Auntie Mame

1958 US
Dir:Morton DaCosta
Stars:Rosalind Russel, Forrest Tucker, Coral Browne, Fred Clark

Left:Rosalind Russel, Right:Fred Clark

This quite entertaining movie is uttely fun to watch even though somewhat I must admit that the plot line is so simple that it might look as if just concatenating individual episodes in a row. Director of this movie Morton DaCosta is essentially a director of stage products, and he directed only three movies including this one and the screen version of "The Music Man"(1962). Even so, by these two movies, he is a great director to me. But, the most entertaining element of this movie comes from the presence of Rosalind Russel who is playing the lead character Mame here. Her personality and stylish performance look so perfectly matching the role of "Auntie Mame" that she seems to be born to playing this very role even after considering the fact that she had before this film also been playing roles that required very stylish charm of the sort she is showing in this movie. As I had been thinking that her role of the obsessive spinster in the previous movie "Picnic"(1956) was quite out of her character, I was somewhat relieved when I watched her playing a very very stylish and Bohemian character in this movie "Auntie Mame". On top of her tour de force performance, the perfomances from support players are also splendid. Especially, Fred Clark who plays a quite ill-natured and meddling bank manager is fun to watch as usual, and Coral Browne who plays a drunken stage actress is excellent. However, the most funniest performance comes from Peggy Cass who plays a helpless typist, and apart from Rosalind Russel, she is definitely a comedy highlight. But, there is another reason why I've been so strongly attracted to this movie besides the excellent performances from all those capable players. That is, this movie somehow satisfies our desire to live like a Bohemian by letting us vicariously living through the life of Auntie Mame. I think it's quite easy for us to sympathize with her way of living consciously or unconsciously. Thus, when Mame loudly and determinately tells to her nephew a rather hedonic phrase "Life is a banquet, and most poor suckers are starving to death", it certainly looks as if she was not only addressing the phrase to her nephew, but also to us the audience. Although this sort of assertion might under certain situations sound quite arrogant and improper, nevertheless coming from her character, it sounds so natural. This point definitely proves the quality of this movie; quality filled with stylishness and satisfaction regarding the life style we the audience are always hankering for. Additionally saying, there is another (musical) movie version of this material; that is "Mame"(1974) where Lucille Ball plays the lead character Mame. However, this one is far inferior to the original one apart from a few points such as the number sung in the Texas ranch scene is splendid and the presence of Beatrice Arthur who plays in her own way the role of the drunken actress originally played by Coral Browne is quite unique, for Lucille Ball's personality is quite different from the one required for this role which we can witness so perfectly fitting in with Rosalind Russel's performance in the original, and not to mention such trivial points as, in the remake version, the aforementioned helpless typist Agnes Gooch originally played by Peggy Cass and the rather steady housekeeper Norah Muldoon who firstly brings the nephew to Auntie Mame's house is played by one person. Anyway, all in all, the original version is so entertaining a movie that I've already watched it countless times, and especially the movie is effective when my mood is quite blue.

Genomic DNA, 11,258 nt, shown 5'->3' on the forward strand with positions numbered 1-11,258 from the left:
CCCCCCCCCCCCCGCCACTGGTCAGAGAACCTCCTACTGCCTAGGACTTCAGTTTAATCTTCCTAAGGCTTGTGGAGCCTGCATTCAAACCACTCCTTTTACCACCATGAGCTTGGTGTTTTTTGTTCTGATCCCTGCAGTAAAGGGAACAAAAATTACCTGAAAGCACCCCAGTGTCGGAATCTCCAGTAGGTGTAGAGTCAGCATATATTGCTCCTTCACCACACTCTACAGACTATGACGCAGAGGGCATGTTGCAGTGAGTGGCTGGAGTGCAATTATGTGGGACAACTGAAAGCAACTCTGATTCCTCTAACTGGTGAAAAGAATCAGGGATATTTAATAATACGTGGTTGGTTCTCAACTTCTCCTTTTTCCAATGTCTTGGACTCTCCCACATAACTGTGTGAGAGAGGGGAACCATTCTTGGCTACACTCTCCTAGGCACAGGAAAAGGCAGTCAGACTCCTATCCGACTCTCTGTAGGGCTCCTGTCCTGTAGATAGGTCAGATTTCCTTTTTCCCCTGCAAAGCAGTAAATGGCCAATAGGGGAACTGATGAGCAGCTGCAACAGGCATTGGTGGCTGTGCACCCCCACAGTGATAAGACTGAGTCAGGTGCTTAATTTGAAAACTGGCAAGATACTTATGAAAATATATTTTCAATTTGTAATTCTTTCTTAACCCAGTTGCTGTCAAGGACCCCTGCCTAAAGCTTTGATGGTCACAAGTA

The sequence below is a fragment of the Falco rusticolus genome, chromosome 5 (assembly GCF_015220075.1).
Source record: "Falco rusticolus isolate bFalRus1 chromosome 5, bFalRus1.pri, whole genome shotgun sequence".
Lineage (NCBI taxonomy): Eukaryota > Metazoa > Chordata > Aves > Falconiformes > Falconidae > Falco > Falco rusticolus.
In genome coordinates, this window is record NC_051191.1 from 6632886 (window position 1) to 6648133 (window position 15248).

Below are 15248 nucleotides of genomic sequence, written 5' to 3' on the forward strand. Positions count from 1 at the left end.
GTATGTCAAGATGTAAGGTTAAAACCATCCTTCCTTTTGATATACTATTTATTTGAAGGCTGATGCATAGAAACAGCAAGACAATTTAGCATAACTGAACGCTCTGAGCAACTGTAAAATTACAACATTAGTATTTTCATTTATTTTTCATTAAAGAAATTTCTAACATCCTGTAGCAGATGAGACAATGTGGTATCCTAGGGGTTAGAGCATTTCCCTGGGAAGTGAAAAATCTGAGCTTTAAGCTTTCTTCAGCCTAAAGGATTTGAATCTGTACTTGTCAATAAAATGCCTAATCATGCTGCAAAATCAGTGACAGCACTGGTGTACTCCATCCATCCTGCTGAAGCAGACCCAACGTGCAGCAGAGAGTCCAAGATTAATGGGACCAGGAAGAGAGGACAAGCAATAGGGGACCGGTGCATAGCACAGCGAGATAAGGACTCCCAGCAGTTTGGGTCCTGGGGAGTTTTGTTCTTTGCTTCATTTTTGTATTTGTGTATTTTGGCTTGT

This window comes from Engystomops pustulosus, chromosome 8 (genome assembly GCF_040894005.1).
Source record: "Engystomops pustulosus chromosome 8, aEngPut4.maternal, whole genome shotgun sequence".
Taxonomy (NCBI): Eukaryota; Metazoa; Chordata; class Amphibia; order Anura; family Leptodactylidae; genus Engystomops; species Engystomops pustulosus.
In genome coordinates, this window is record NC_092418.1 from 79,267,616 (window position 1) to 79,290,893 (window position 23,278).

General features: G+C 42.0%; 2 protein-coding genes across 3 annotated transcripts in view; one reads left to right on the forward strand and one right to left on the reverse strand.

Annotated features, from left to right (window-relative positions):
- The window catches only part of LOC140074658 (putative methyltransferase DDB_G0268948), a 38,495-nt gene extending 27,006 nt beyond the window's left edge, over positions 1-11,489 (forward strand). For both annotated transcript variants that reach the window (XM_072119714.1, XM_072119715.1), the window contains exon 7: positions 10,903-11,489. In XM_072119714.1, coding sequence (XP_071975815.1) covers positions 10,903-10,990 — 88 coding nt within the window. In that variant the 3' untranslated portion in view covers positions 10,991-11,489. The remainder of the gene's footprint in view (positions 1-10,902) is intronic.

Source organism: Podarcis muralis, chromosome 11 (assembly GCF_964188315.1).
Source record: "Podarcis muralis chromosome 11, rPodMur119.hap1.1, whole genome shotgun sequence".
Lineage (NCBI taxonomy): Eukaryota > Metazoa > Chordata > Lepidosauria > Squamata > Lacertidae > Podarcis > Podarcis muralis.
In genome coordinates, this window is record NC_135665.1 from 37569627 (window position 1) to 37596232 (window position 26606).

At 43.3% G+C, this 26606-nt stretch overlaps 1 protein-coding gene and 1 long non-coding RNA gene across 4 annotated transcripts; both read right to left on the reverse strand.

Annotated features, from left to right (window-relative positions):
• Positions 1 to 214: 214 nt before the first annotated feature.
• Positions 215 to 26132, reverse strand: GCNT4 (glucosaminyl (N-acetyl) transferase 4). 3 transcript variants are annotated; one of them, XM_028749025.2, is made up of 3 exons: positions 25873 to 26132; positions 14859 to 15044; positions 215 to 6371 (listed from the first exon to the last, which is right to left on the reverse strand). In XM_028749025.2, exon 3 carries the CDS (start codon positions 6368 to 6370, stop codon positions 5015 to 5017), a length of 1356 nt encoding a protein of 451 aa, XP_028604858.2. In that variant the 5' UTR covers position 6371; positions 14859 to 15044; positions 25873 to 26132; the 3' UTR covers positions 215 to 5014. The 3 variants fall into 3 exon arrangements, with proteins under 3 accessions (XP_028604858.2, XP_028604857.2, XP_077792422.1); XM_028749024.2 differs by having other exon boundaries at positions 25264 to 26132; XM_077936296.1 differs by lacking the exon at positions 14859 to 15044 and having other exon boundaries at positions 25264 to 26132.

All articles are written by Kaminarikozou